Some of you may be aware that I’ve got a thing for old stuff – which has now been renamed Vintage (where would we be without marketing departments!) I ADORE Vintage, when I eventually take over the world I shall throw all the new crap into a rather large furnace, burn it, and make everyone shop at their local op-shop. I quite simply don’t understand why people buy their drinking glasses from places like Freedom, when they could drink out of delicate etched glass or brightly coloured tumblers. Why Oh Why, do peeps eat from ikea plates when they could fill their cupboards with 1950s florals or the pale pastels of Johnson Bros?
This way of thinking does not extend to my wardrobe. I used to wear “second-hand” way back in the 80s when only a small gang of people were doing it. I very rarely wear it now (although I do have an old Fletcher Jones coral double box-pleated skirt hanging up waiting to be hemmed). I turned away from second hand clothing in England in the 90s when, in a dusty old op-shop in Maldon On Sea, I found a couple of 1960s sewing patterns. Coming from a long line of seamstresses, sewing is in my blood, so I guess it was only natural that I would eventually make my own “vintage” clothing.
Now while I have been dragged kicking and screaming into the 21st Century, I DO love the internet. How on earth did we survive without craft blogs and internet shopping? I LOVE that I can pop onto Bendigo Mills website, tick a few boxes and in a week have yarn delivered to my front door. I LOVE that I can read about (and covet) other women’s crafting lives on their blogs. And I LOVE that community has sprung up from a seemingly anti-social activity. Although I recognise I’m lucky enough to live in a City, when I eventually buy the big old rambling house in the country and have a herb garden and front porch to DIE for, I know my blogging skills will improve ten-fold. As will my shopping.
Which brings me very nicely to the point of today’s post. Vogue Patterns. I’ve been buying my sewing patterns over the internet for a couple of years now. As it’s an American site, they are a season ahead, which means I can start thinking about my spring wardrobe in autumn, as I wait for a package of summer dress patterns to be slotted in my mailbox. Vogue also have the most ridiculous, RIDICULOUS, sales, so I usually end up paying around $7 – $11 for patterns. To celebrate the launch of their fabulous new website, they are having a sale. All patterns are USD$4.05, yes $4.05. You have to be a Club BMV member, but you can get two years membership for USD$25, which means 10% off everything all the time, plus other stuff. With the Oz dollar at 90 cents, now is not just a good time to get membership, but also to get patterns. And get patterns I did. Wanna see?
“Run to the air-raid shelter with you Mr Clooney? Not in these heels.”
“No Mr Clooney, I don’t get this Mad Men malarky either.”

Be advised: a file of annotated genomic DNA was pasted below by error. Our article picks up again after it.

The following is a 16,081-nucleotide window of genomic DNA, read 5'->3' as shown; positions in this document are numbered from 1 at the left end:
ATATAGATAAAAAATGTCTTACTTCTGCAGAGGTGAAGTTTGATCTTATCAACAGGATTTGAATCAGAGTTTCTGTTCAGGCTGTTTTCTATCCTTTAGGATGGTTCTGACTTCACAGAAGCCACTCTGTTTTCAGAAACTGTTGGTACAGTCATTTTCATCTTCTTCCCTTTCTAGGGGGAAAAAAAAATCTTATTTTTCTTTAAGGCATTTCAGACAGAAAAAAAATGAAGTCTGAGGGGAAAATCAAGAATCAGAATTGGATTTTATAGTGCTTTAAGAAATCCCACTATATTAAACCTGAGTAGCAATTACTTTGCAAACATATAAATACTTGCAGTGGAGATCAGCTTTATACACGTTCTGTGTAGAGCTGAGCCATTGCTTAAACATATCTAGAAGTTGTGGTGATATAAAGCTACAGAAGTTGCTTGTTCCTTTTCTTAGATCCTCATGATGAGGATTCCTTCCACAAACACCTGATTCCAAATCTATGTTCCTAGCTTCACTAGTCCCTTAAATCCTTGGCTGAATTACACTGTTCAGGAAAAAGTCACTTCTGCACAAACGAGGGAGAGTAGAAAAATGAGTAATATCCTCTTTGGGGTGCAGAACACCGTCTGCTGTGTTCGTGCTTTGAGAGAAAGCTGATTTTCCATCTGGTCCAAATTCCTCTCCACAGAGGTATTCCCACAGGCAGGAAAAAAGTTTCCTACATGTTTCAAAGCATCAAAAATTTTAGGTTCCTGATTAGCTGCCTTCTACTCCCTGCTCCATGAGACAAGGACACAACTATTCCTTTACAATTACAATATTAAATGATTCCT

I simply adore the black top with the bright floral, although I’m not sure how practical it is long. I love how “dressed” she is, she looks like she’s got a pearl handle gun in her purse, and she’s going to shoot you, cos she’s working for the KGB, but my word she’s frocked up. As is the gal at the top – look how beautifully she’s styled – I love her hat and gloves, and while I only ever want to wear gloves in the winter, how divine is her hat. We are chronic under-dressers in this country – I went to see Streetcar last year and there were people in jeans, jeans for heaven’s sake. If you are going to sit in the audience of Miss Blanchett, the least you can do is put a frock and heels on. I really just bought V2859 because I’d seen it made up on Sew Tessuti, but looking at the illo of the frock, I think it might just make a lovely summer frock.
I am transfixed by the shoulder detail of this frock. Belville Sasson has always been a little frou-frou for me. But look at that sleeve, I just have to know how to make it!
I love the simplicity of this frock, that all the detail is in the cut of the fabric. I struggle with bias cut skirts, I can never get the hem to sit straight , but I have a feeling this will look divine in navy with white bias around the sleeves, neckline and tie-front.
I’m not 100% on this one, the blouse looks a little ill-fitting across the shoulders. Might be a good one to make a toile of, not that I ever sew up toiles. And there are some fab craft fabrics that this blouse might work in. The skirt on this has a divine little kicky frill, I just had to have it!
The new website is worth a look-see, not just to buy patterns. One of the new features of the site is more photos of each pattern; importantly how the pattern looks made up. This is essential – sometimes I will pooh-pooh the illo, but when I see it made up it’s fab, or more often, I will fall head over heels with the illo, then hate it made up. Or, as in the case of V1044, it will force you to rethink the pattern. I bought V1044 because I loved the front tucked bodice and cap sleeves, and thought I could extend the bodice and make it into a summer blouse, in a light cotton voile.
But now I look at it and wonder where the hell I am going to purchase shell-pink handkerchief linen!